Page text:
Blog Post By Jona Elwell

Trees that Pack a Punch

With temps cooling down, we are seeing people out and about in the neighborhood again! If you are getting your space ready for fall check out these trees that truly pack a punch! Every neighborhood needs some trees, and every garden or landscape needs a tree or two. Trees take in carbon dioxide and provide us with oxygen, cleaning and freshening the air around us. They soften the harshness of a city – the ever present gray of impervious surfaces and their accompanying unrelenting heat. 

Just because you have a small yard does not mean that you cannot have a tree! What these lack in height they make up for in various ways:


Crape Myrtle | Crape myrtle spp.
A small, flowering tree that will provide shade when fully-grown, the crape myrtle not only has wonderful, showy flowers (which we professed our love for in the DCist) that can range from white to deep purple. The crape myrtle tree also features fabulous fall leaf color, in hues of purple, red, orange and rust. After the leaves drop in winter, the bark peels and takes on nice shades of brown, cream, white and gray. Bring some beauty to your yard for the next summer when you let us help you plant it for free!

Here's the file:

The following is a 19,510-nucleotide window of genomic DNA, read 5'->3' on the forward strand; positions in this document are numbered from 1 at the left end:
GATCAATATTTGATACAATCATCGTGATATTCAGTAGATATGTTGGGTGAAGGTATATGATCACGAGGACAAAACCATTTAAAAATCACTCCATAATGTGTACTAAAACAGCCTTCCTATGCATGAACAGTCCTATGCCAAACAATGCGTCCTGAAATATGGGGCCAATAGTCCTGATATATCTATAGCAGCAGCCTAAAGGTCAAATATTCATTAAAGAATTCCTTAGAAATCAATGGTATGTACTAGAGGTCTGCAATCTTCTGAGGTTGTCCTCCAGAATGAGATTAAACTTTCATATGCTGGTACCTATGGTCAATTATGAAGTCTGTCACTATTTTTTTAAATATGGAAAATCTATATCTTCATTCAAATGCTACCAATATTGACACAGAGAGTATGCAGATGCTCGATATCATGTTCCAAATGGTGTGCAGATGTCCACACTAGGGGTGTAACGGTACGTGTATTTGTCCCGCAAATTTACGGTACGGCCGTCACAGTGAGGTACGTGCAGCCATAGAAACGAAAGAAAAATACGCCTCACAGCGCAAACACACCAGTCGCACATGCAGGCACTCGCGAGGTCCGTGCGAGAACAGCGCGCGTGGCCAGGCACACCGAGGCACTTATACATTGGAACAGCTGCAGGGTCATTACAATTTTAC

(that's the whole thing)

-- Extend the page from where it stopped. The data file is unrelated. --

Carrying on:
Paw Paw | Asimina triloba
At the north end of its range in D.C., the pawpaw is an under-used (not for long!), small tropical tree with lustrous, dark-green leaves. Its deep-purple spring flowers produce clusters of kidney-shaped fruit that taste like a banana crossed with a mango. Animals enjoy the fruit, so the tree should be netted to protect the fruit for human consumption, however, deer will not eat pawpaw leaves. Want to know about this regional delicacy? Join us at the first annual Pawpaw Party! You can even bring one home when you let us help you plant it for free!  


Serviceberry | Amelanchier sp.
There’s a reason WAMU can’t get enough of these local, edible berries: they’re delicious (for humans as well as songbirds, and even black bears). Even better? These native trees aren’t just a pretty face: they’re surprisingly hardy and can stand up to shock and mediocre soil quality, and usually don’t grow past 25 feet in height – perfect for compact yards. Let us help you plant it for free!  


Sweetbay Magnolia | Magnolia virginiana
A small evergreen tree in our area, sweetbay magnolias have lemon-scented flowers and blooms in spring forming bright-red seeds in the fall. This tree is a favorite among gardeners throughout D.C. Pollinators, especially beetles, are attracted to its pollen, which is high in protein. It is a host plant for tiger swallowtail butterfly, palamedes swallowtail, spicebush swallowtail, and sweetbay silkmoth too! Bring some beauty and butterflies to your yard when you let us help you plant it for free!  

 

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